I had so much I wanted to say about Marrakesh, that I literally chopped my post in two! Here is the second part, please take a peek at the first part here before the story continues..
The city wall of the old Medina runs for around 18 kilometres around the city and was built in this way in the 10th century. Blocks of clay, straw and stones were assembled and then the outside plastered with more clay. The many holes on the wall are actually from the scaffolding poles, and they are left there as a drainage and damp proof system. They are the reason the wall has stayed standing for so long, as the air is able to circulate through these holes.
The city has been under siege many times through its long and rich history, so the wall was built in order for the city to protect itself. Immediately inside the walls was farm land, so that Marrakesh was able to be self sufficient and feed themselves whilst under attack. This land is now protected and is what forms the beautiful gardens of the city.
Eventually we reached the souk. We passed through the silk market, and a kind gentleman showed me up to the roof of his building with an amazing view across the rooftops. We walked though the metal working area, the leather and shoe making area, and on and on we went. The metal working area was one of the most fascinating things I’ve seen. Ever. It was like being transported into the middle ages, the odd person glancing down at an iPhone was the only clue to that not being the case. People welded and banged, the sparks flew out onto the street and the smoke rose up to meet the rays of light which poured through the holes in the corrugated roof above. Atmospheric was an understatement.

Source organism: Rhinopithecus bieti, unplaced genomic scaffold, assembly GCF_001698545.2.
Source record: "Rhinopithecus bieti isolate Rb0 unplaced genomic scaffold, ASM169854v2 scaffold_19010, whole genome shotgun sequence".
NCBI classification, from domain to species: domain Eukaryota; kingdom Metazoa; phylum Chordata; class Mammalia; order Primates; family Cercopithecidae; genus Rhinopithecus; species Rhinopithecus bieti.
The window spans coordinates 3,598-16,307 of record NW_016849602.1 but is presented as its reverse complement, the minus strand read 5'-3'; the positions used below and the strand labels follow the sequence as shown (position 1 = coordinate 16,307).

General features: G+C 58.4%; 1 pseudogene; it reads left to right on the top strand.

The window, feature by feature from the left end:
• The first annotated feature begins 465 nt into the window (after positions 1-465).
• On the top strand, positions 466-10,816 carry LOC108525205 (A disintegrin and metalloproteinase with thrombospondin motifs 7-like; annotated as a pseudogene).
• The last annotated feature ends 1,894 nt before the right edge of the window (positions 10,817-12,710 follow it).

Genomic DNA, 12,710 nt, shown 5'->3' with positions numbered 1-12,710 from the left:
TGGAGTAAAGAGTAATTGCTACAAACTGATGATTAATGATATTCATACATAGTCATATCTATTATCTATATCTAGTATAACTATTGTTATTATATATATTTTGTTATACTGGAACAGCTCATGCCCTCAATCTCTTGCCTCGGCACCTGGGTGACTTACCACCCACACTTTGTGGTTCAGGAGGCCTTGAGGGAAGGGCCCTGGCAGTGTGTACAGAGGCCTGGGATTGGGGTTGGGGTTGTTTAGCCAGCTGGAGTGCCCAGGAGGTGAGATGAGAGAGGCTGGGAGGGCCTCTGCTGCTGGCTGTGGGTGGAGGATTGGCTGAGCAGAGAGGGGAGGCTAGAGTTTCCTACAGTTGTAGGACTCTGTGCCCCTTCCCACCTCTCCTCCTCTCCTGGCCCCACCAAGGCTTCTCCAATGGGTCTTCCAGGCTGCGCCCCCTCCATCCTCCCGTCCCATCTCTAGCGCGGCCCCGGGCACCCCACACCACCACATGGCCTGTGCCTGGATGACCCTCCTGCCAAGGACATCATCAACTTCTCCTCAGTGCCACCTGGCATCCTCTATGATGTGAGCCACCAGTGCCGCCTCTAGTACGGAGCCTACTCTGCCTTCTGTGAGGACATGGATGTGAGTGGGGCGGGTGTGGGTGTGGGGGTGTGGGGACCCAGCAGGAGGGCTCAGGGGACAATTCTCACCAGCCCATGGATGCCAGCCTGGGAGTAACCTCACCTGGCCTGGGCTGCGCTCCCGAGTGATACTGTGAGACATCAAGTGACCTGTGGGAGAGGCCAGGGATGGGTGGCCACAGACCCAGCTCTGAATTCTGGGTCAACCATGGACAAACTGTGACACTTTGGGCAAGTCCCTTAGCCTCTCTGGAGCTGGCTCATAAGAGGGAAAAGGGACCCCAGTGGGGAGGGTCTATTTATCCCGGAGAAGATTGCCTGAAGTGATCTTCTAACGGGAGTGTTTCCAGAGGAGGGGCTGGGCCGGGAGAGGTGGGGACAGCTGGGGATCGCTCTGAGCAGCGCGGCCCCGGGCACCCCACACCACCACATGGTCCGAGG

This is quite an important point. Before I went into the city several people told me that photography was not welcomed. I explained that I didn’t really want to capture portraits, more empty places, and I was told that was ok but to be very sensitive to this, and if people held their hand up it meant no photography. My camera did draw glances, and most of the pictures I shot I only got one chance at. If I caught people’s eye I would point to it and ask if it’s ok, and wait for the nod. This meant I had to be seriously quick on the camera settings and think smartly! The photos above and below from the souk were taken on my iPhone, as we passed very quickly through these areas. I don’t know whether we were intruding by Mohammed kept moving so I did too, and it did’t feel it was appropriate to hold up my camera at all at this time so a single iPhone shot was the best I could do. They are actually some of my favourites from the entire trip, and really seem to capture that atmosphere which already feels like a bit of a dream.
At the end of our tour we walked through the main square in order to find our driver. This was the first time I’d felt uncomfortable the whole time. Snake charmers, monkeys with chains around their necks, people touting hard for attention and business. I was told not to take photos of them (I really didn’t want to anyway) because they would then ask for money. I walked a little closer to Mohammed for this last five minutes, and was very glad to collapse into our car, escape the crowds and head back to the haven of our resort.